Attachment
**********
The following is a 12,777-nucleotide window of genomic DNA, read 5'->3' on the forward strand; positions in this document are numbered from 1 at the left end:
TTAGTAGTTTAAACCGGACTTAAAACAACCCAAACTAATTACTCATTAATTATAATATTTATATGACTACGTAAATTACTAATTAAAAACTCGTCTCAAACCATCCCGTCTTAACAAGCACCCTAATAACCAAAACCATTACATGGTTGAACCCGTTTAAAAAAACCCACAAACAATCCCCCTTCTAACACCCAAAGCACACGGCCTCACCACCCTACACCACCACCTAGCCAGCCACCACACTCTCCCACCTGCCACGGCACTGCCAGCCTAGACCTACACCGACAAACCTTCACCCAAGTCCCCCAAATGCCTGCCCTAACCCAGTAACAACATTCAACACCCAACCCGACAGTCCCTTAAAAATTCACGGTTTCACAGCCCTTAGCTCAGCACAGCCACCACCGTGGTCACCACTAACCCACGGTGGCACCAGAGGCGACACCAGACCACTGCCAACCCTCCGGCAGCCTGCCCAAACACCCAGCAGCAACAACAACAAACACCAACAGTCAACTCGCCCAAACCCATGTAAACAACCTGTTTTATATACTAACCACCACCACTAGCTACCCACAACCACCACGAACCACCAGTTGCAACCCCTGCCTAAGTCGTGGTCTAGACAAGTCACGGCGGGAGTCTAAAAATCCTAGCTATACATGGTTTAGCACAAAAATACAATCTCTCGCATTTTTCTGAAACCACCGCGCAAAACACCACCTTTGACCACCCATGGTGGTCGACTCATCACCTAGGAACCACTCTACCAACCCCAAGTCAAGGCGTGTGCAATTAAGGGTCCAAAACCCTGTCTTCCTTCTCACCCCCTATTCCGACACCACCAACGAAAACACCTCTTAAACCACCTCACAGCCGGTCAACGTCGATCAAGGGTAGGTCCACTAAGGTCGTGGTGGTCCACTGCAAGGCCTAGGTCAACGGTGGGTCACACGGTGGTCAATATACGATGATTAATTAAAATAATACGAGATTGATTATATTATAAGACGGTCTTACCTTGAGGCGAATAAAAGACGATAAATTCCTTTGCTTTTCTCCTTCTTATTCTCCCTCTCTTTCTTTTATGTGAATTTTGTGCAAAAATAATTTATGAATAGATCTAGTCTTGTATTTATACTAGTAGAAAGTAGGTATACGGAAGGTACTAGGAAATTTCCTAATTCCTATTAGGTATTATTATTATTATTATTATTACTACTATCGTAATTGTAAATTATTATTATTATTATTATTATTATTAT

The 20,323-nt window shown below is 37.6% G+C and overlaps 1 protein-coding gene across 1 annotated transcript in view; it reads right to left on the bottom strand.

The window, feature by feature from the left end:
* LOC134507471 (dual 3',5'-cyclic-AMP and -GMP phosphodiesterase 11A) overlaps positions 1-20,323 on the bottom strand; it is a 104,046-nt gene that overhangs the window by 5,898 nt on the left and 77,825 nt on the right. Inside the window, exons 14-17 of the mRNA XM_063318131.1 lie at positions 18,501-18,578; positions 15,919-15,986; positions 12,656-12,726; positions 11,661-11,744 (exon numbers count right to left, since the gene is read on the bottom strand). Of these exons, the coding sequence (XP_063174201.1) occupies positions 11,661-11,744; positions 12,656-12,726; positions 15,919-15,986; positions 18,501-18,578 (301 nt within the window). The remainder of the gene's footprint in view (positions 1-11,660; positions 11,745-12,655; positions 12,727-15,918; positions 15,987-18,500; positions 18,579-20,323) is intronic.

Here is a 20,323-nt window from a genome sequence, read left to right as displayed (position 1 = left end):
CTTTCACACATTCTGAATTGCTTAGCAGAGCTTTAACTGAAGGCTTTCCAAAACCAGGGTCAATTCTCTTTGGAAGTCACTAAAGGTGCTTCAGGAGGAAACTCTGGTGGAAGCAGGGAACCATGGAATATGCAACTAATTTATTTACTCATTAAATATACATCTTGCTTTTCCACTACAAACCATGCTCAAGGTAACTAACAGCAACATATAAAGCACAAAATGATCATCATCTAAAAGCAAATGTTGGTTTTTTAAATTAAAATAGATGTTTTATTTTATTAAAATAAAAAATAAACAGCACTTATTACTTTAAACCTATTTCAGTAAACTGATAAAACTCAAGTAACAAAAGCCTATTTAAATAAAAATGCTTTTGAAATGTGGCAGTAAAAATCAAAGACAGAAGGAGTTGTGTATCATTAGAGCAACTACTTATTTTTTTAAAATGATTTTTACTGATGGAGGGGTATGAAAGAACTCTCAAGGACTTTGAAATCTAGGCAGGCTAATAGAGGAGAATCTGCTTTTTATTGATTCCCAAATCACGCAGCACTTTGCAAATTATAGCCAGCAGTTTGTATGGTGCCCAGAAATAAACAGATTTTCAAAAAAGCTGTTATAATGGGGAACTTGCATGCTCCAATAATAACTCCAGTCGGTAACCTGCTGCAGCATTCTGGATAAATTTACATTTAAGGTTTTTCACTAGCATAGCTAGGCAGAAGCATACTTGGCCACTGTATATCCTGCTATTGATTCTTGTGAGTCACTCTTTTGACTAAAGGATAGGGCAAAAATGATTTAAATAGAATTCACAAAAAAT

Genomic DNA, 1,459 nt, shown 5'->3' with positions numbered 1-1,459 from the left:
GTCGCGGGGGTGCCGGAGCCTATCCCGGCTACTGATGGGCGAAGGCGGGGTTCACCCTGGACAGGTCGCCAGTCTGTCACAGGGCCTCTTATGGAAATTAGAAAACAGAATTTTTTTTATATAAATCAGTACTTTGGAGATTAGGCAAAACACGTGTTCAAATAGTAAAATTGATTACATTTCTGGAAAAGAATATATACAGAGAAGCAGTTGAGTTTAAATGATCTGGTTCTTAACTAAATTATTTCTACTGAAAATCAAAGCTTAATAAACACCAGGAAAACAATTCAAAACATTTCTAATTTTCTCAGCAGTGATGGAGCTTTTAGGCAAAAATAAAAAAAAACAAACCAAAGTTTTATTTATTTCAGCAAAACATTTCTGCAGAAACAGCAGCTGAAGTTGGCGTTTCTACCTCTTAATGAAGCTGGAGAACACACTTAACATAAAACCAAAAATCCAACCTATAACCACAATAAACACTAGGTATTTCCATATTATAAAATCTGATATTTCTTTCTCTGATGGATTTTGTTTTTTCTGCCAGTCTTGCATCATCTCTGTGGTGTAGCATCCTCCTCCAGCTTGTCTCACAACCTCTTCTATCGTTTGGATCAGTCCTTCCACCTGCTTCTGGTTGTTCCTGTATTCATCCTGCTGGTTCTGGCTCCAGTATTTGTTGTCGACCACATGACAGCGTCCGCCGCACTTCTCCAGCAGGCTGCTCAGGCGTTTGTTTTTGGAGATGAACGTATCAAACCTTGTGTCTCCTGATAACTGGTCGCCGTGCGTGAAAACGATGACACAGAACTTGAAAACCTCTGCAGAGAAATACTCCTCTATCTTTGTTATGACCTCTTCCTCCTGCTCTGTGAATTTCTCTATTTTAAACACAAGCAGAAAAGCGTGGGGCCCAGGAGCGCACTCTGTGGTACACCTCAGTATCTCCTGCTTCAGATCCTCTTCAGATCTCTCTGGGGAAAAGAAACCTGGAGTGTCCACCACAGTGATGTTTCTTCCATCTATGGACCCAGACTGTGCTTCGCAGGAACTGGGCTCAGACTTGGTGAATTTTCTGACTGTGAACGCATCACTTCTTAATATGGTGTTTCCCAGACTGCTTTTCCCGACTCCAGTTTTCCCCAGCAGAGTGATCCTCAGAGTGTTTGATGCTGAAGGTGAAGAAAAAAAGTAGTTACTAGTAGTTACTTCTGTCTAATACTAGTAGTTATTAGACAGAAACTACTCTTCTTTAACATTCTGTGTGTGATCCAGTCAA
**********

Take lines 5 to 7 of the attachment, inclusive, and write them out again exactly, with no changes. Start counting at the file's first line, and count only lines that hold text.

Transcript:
* LOC134507471 (dual 3',5'-cyclic-AMP and -GMP phosphodiesterase 11A) overlaps positions 1-20,323 on the bottom strand; it is a 104,046-nt gene that overhangs the window by 5,898 nt on the left and 77,825 nt on the right. Inside the window, exons 14-17 of the mRNA XM_063318131.1 lie at positions 18,501-18,578; positions 15,919-15,986; positions 12,656-12,726; positions 11,661-11,744 (exon numbers count right to left, since the gene is read on the bottom strand). Of these exons, the coding sequence (XP_063174201.1) occupies positions 11,661-11,744; positions 12,656-12,726; positions 15,919-15,986; positions 18,501-18,578 (301 nt within the window). The remainder of the gene's footprint in view (positions 1-11,660; positions 11,745-12,655; positions 12,727-15,918; positions 15,987-18,500; positions 18,579-20,323) is intronic.

Here is a 20,323-nt window from a genome sequence, read left to right as displayed (position 1 = left end):
CTTTCACACATTCTGAATTGCTTAGCAGAGCTTTAACTGAAGGCTTTCCAAAACCAGGGTCAATTCTCTTTGGAAGTCACTAAAGGTGCTTCAGGAGGAAACTCTGGTGGAAGCAGGGAACCATGGAATATGCAACTAATTTATTTACTCATTAAATATACATCTTGCTTTTCCACTACAAACCATGCTCAAGGTAACTAACAGCAACATATAAAGCACAAAATGATCATCATCTAAAAGCAAATGTTGGTTTTTTAAATTAAAATAGATGTTTTATTTTATTAAAATAAAAAATAAACAGCACTTATTACTTTAAACCTATTTCAGTAAACTGATAAAACTCAAGTAACAAAAGCCTATTTAAATAAAAATGCTTTTGAAATGTGGCAGTAAAAATCAAAGACAGAAGGAGTTGTGTATCATTAGAGCAACTACTTATTTTTTTAAAATGATTTTTACTGATGGAGGGGTATGAAAGAACTCTCAAGGACTTTGAAATCTAGGCAGGCTAATAGAGGAGAATCTGCTTTTTATTGATTCCCAAATCACGCAGCACTTTGCAAATTATAGCCAGCAGTTTGTATGGTGCCCAGAAATAAACAGATTTTCAAAAAAGCTGTTATAATGGGGAACTTGCATGCTCCAATAATAACTCCAGTCGGTAACCTGCTGCAGCATTCTGGATAAATTTACATTTAAGGTTTTTCACTAGCATAGCTAGGCAGAAGCATACTTGGCCACTGTATATCCTGCTATTGATTCTTGTGAGTCACTCTTTTGACTAAAGGATAGGGCAAAAATGATTTAAATAGAATTCACAAAAAAT